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      Relative Selection Strength: Quantifying effect size in habitat‐ and step‐selection inference


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          Habitat‐selection analysis lacks an appropriate measure of the ecological significance of the statistical estimates—a practical interpretation of the magnitude of the selection coefficients. There is a need for a standard approach that allows relating the strength of selection to a change in habitat conditions across space, a quantification of the estimated effect size that can be compared both within and across studies. We offer a solution, based on the epidemiological risk ratio, which we term the relative selection strength ( RSS). For a “used‐available” design with an exponential selection function, the RSS provides an appropriate interpretation of the magnitude of the estimated selection coefficients, conditional on all other covariates being fixed. This is similar to the interpretation of the regression coefficients in any multivariable regression analysis. Although technically correct, the conditional interpretation may be inappropriate when attempting to predict habitat use across a given landscape. Hence, we also provide a simple graphical tool that communicates both the conditional and average effect of the change in one covariate. The average‐effect plot answers the question: What is the average change in the space use probability as we change the covariate of interest, while averaging over possible values of other covariates? We illustrate an application of the average‐effect plot for the average effect of distance to road on space use for elk ( Cervus elaphus) during the hunting season. We provide a list of potentially useful RSS expressions and discuss the utility of the RSS in the context of common ecological applications.

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          Accounting for animal movement in estimation of resource selection functions: sampling and data analysis.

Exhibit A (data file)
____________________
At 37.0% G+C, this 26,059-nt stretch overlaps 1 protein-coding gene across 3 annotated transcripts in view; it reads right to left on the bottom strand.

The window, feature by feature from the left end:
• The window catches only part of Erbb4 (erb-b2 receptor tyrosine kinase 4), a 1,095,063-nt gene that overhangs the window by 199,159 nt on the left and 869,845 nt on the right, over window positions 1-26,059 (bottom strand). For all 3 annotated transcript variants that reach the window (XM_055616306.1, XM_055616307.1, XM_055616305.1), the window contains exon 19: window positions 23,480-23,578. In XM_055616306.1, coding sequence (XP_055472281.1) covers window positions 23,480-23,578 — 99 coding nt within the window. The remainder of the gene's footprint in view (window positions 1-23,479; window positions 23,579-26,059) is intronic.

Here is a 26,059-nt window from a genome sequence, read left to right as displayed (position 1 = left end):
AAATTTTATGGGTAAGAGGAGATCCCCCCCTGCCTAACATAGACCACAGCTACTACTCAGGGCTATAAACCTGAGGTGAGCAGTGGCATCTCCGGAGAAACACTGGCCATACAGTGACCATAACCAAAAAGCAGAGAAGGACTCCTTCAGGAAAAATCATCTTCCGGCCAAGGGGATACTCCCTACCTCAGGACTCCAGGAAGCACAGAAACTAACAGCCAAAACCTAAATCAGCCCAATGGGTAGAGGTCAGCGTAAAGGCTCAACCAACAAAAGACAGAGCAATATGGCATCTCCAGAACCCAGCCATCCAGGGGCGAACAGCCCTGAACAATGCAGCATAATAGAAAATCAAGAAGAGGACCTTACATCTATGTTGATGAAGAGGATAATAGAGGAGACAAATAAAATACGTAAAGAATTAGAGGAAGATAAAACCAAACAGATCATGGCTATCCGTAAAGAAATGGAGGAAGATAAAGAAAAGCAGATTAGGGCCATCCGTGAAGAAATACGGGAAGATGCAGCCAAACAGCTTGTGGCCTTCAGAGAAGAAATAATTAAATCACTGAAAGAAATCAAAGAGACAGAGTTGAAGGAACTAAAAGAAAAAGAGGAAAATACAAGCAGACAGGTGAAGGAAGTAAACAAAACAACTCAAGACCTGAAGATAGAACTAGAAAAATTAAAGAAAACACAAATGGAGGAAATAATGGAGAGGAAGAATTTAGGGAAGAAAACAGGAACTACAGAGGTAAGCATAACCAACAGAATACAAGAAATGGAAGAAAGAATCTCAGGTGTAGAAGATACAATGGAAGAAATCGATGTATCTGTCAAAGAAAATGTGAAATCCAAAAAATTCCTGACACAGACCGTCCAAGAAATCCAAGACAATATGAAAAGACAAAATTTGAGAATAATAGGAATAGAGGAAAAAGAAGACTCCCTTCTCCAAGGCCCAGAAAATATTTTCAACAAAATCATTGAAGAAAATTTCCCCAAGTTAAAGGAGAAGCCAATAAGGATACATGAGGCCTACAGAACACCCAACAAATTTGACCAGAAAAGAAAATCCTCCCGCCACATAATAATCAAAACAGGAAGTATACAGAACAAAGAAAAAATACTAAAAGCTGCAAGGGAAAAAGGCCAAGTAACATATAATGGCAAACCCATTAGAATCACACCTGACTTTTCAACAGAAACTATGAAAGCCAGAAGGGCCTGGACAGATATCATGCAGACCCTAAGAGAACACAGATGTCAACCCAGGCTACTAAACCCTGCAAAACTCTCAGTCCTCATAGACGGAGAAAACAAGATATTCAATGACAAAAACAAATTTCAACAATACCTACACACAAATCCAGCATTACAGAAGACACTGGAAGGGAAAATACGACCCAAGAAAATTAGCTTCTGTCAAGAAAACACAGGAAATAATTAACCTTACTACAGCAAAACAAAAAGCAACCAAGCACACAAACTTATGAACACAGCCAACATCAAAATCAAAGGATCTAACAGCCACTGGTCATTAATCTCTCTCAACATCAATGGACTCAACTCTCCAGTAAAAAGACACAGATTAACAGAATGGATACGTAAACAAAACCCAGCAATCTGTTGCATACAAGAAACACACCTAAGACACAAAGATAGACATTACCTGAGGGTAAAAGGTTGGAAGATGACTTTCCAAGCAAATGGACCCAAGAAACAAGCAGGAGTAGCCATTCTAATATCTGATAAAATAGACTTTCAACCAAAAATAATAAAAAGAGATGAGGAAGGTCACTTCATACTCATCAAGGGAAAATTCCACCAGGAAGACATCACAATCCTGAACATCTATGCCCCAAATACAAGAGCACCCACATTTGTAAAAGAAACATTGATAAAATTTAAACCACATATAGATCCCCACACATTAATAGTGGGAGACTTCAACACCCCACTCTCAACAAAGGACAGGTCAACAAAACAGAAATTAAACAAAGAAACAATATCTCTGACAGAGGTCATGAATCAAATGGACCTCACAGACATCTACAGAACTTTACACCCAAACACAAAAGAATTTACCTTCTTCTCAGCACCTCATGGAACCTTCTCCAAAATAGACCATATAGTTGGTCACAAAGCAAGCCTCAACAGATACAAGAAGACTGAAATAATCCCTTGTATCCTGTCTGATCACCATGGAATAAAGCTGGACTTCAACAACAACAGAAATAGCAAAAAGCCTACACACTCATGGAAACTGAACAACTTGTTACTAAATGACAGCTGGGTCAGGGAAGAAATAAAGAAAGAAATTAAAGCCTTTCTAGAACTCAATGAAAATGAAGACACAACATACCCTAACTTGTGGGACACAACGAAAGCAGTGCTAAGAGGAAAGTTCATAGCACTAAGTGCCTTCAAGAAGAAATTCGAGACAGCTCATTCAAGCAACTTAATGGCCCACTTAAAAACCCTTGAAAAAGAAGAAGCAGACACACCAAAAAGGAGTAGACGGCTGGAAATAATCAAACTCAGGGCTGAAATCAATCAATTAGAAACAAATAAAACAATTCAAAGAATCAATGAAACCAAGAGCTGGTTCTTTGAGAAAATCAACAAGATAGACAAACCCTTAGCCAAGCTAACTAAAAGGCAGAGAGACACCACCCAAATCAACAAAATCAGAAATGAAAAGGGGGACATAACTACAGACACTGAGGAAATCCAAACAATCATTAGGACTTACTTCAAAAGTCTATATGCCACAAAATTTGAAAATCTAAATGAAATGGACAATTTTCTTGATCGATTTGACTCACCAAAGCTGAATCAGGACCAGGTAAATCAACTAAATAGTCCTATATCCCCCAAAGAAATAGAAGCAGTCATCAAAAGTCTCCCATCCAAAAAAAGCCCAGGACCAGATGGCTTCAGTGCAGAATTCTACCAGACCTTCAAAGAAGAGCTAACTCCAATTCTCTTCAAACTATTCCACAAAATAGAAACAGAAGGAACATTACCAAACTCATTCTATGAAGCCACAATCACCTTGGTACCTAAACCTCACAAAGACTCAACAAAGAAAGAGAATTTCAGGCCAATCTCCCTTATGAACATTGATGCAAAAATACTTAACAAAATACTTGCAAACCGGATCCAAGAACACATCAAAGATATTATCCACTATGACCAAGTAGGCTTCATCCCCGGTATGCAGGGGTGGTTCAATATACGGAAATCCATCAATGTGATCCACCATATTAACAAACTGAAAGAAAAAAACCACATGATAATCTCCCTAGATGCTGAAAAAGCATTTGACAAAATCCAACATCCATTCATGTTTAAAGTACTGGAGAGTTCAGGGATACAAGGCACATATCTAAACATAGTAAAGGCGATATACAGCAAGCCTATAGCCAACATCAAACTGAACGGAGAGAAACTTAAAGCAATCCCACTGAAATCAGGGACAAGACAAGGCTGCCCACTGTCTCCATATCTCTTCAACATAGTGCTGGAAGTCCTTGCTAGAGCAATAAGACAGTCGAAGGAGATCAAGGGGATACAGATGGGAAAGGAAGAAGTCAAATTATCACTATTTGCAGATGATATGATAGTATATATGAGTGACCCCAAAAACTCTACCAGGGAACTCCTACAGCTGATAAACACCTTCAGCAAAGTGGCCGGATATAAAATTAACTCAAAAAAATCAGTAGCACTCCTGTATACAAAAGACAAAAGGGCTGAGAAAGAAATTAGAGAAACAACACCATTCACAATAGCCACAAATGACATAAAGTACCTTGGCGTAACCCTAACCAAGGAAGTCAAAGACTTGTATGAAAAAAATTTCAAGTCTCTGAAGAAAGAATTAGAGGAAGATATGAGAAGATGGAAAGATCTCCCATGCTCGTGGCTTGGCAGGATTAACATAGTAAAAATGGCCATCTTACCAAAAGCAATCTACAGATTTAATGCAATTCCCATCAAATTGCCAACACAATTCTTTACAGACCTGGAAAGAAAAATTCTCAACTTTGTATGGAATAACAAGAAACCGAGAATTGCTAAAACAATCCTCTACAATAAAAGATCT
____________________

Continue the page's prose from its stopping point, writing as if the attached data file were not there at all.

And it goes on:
Patterns of resource selection by animal populations emerge as a result of the behavior of many individuals. Statistical models that describe these population-level patterns of habitat use can miss important interactions between individual animals and characteristics of their local environment; however, identifying these interactions is difficult. One approach to this problem is to incorporate models of individual movement into resource selection models. To do this, we propose a model for step selection functions (SSF) that is composed of a resource-independent movement kernel and a resource selection function (RSF). We show that standard case-control logistic regression may be used to fit the SSF; however, the sampling scheme used to generate control points (i.e., the definition of availability) must be accommodated. We used three sampling schemes to analyze simulated movement data and found that ignoring sampling and the resource-independent movement kernel yielded biased estimates of selection. The level of bias depended on the method used to generate control locations, the strength of selection, and the spatial scale of the resource map. Using empirical or parametric methods to sample control locations produced biased estimates under stronger selection; however, we show that the addition of a distance function to the analysis substantially reduced that bias. Assuming a uniform availability within a fixed buffer yielded strongly biased selection estimates that could be corrected by including the distance function but remained inefficient relative to the empirical and parametric sampling methods. As a case study, we used location data collected from elk in Yellowstone National Park, USA, to show that selection and bias may be temporally variable. Because under constant selection the amount of bias depends on the scale at which a resource is distributed in the landscape, we suggest that distance always be included as a covariate in SSF analyses. This approach to modeling resource selection is easily implemented using common statistical tools and promises to provide deeper insight into the movement ecology of animals.